A question that continues to give homeschool families pause is whether or not their child can dip into their local school’s classes without actually enrolling in the school.
The answer is yes, with conditions. Kids can join sports teams, P.E. sessions, drama and chess clubs, music classes, art programs and more as long as the school that they are zoned for has them available.
Rules in Nevada
In Nevada, elementary-aged and high school children can participate in specific classes in the school that they are zoned for while they are being homeschooled. Children may participate in extra-curricular activities, sports or special education services for free at the public school where they are zoned. Music, P.E., art, Spanish and other classes, called specials, are available for homeschool children to take part in. Kids can take classes in their zoned school. (Credit information can be found on Page 7, section g, h and i of the Homeschooling in Nevada Memorandum, January 2019.) This can be particularly helpful when homeschooling middle and high school kids.
Enrolling Children in Specials
Before you go through the process of enrolling your child for the specials at their zoned school, physically go to the school and take a tour of the specials that they offer. If you like what you see, then you will need to file a Notice of Intent to Participate in Programs and Activities, or NOIPPA, form with the school district. This needs to be done each year that you have your homeschooler attending classes or specials at the school.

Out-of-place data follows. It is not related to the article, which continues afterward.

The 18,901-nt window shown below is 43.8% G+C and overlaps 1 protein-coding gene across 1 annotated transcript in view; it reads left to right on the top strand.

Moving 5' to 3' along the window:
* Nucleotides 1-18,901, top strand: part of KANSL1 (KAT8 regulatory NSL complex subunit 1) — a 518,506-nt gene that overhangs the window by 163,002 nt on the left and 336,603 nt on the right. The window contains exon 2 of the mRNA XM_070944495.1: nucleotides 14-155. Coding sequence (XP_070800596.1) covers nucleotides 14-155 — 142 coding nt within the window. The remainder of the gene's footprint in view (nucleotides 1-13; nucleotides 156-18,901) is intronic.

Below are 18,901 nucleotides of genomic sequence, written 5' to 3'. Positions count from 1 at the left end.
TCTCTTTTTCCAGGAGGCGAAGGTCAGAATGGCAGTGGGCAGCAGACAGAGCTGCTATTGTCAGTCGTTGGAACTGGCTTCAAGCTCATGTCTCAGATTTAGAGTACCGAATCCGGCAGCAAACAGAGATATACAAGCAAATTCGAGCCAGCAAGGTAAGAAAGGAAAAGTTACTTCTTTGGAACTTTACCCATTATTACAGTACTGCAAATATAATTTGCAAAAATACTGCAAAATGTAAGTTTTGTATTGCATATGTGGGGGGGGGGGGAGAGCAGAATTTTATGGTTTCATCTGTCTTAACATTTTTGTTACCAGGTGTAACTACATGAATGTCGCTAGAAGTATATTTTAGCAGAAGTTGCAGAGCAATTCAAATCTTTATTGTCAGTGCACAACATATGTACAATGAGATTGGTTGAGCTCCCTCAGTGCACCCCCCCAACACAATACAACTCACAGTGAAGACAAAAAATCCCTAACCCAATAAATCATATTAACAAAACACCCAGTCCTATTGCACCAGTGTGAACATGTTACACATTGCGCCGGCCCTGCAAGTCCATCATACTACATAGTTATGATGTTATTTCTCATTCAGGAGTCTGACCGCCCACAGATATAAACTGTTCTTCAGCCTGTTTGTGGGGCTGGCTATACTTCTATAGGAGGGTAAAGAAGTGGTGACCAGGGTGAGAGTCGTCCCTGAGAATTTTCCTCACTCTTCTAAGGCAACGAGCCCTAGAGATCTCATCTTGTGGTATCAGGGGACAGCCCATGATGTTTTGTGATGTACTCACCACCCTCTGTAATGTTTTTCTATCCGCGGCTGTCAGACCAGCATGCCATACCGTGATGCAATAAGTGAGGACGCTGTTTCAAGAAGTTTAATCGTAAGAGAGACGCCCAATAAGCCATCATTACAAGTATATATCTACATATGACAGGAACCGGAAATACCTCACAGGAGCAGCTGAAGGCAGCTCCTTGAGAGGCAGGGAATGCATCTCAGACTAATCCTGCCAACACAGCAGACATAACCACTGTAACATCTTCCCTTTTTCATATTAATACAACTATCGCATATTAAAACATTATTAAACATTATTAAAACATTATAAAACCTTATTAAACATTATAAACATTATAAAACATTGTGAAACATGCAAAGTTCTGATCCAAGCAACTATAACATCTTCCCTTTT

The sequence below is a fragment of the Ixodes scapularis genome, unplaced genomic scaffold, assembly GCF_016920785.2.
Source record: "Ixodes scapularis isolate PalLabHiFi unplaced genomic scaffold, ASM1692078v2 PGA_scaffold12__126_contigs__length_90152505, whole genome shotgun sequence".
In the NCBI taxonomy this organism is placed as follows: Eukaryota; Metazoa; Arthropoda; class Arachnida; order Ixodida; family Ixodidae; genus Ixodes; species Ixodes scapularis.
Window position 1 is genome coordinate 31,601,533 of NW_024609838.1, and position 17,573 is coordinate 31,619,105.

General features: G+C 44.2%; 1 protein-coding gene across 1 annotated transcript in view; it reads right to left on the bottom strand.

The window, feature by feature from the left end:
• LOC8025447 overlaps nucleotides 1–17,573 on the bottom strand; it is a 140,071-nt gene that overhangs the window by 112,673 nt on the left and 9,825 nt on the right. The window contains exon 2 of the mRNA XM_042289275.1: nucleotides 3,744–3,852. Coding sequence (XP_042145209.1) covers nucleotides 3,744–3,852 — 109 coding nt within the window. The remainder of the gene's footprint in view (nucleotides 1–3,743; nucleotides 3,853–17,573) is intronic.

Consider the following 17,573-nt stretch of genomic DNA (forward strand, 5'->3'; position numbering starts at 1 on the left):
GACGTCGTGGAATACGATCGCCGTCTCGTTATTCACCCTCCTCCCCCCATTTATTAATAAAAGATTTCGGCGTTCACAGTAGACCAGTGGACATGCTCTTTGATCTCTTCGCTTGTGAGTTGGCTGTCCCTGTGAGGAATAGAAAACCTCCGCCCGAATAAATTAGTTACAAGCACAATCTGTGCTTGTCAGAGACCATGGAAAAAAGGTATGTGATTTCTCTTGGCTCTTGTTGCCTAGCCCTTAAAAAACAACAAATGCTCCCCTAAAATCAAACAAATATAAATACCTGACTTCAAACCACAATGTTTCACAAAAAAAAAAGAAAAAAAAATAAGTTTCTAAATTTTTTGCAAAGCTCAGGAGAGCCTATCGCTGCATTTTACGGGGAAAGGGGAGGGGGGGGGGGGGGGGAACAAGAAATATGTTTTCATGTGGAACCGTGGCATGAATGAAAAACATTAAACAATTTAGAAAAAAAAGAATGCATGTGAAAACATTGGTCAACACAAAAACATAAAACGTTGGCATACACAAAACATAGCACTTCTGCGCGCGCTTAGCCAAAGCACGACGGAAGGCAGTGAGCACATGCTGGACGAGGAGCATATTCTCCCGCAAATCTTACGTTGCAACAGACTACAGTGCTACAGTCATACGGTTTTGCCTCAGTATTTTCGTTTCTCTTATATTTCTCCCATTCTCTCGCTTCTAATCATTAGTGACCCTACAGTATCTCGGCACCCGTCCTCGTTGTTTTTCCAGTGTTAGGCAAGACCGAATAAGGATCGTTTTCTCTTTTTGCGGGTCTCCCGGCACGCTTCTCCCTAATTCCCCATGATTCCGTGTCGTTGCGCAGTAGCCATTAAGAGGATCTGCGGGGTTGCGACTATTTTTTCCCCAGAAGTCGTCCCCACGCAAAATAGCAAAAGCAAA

Funding is connected to attendance so you will be held to the same standards as enrolled children. For instance, if that music class you want to attend is offered two days a week and you only make it once a week, then you may be dinged for excessive absences.
IEP and 504 Questions
If you have a 504 or IEP, then you may be able to attend school part-time. According to NRS 392.074 (1.a.), “At the parent’s request, a homeschool child must be authorized to attend a public school class or classes (up to a half-day) within the district if there is space available and if the child is qualified to participate.” We talked with Master Special Education Advocate Stephanie Wynn about how to navigate an IEP and homeschool.
Children who are in middle school may attend after-school clubs and activities. For a full rundown, Page 6 of the updated NRS codes explains all of this in great detail.